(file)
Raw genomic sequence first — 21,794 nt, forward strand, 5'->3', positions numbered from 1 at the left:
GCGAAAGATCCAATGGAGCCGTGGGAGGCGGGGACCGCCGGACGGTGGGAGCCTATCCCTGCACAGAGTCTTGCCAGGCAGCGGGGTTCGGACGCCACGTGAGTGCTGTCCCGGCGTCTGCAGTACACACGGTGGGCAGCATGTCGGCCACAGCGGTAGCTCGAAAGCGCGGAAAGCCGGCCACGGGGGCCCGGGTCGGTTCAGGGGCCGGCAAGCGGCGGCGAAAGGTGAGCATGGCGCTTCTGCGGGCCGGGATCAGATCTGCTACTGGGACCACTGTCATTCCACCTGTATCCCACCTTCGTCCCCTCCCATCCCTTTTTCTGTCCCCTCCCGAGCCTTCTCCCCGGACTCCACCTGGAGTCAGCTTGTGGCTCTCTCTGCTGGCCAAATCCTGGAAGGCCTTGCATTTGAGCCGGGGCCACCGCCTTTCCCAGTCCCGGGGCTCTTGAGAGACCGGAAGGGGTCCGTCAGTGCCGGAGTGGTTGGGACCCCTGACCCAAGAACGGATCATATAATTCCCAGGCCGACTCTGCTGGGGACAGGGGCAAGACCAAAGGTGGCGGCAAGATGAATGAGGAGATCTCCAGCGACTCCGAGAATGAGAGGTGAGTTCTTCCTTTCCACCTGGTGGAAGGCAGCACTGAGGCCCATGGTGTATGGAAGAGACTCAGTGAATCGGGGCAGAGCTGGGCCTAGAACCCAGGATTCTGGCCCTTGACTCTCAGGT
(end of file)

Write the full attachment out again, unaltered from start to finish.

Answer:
Raw genomic sequence first — 21,794 nt, forward strand, 5'->3', positions numbered from 1 at the left:
GCGAAAGATCCAATGGAGCCGTGGGAGGCGGGGACCGCCGGACGGTGGGAGCCTATCCCTGCACAGAGTCTTGCCAGGCAGCGGGGTTCGGACGCCACGTGAGTGCTGTCCCGGCGTCTGCAGTACACACGGTGGGCAGCATGTCGGCCACAGCGGTAGCTCGAAAGCGCGGAAAGCCGGCCACGGGGGCCCGGGTCGGTTCAGGGGCCGGCAAGCGGCGGCGAAAGGTGAGCATGGCGCTTCTGCGGGCCGGGATCAGATCTGCTACTGGGACCACTGTCATTCCACCTGTATCCCACCTTCGTCCCCTCCCATCCCTTTTTCTGTCCCCTCCCGAGCCTTCTCCCCGGACTCCACCTGGAGTCAGCTTGTGGCTCTCTCTGCTGGCCAAATCCTGGAAGGCCTTGCATTTGAGCCGGGGCCACCGCCTTTCCCAGTCCCGGGGCTCTTGAGAGACCGGAAGGGGTCCGTCAGTGCCGGAGTGGTTGGGACCCCTGACCCAAGAACGGATCATATAATTCCCAGGCCGACTCTGCTGGGGACAGGGGCAAGACCAAAGGTGGCGGCAAGATGAATGAGGAGATCTCCAGCGACTCCGAGAATGAGAGGTGAGTTCTTCCTTTCCACCTGGTGGAAGGCAGCACTGAGGCCCATGGTGTATGGAAGAGACTCAGTGAATCGGGGCAGAGCTGGGCCTAGAACCCAGGATTCTGGCCCTTGACTCTCAGGT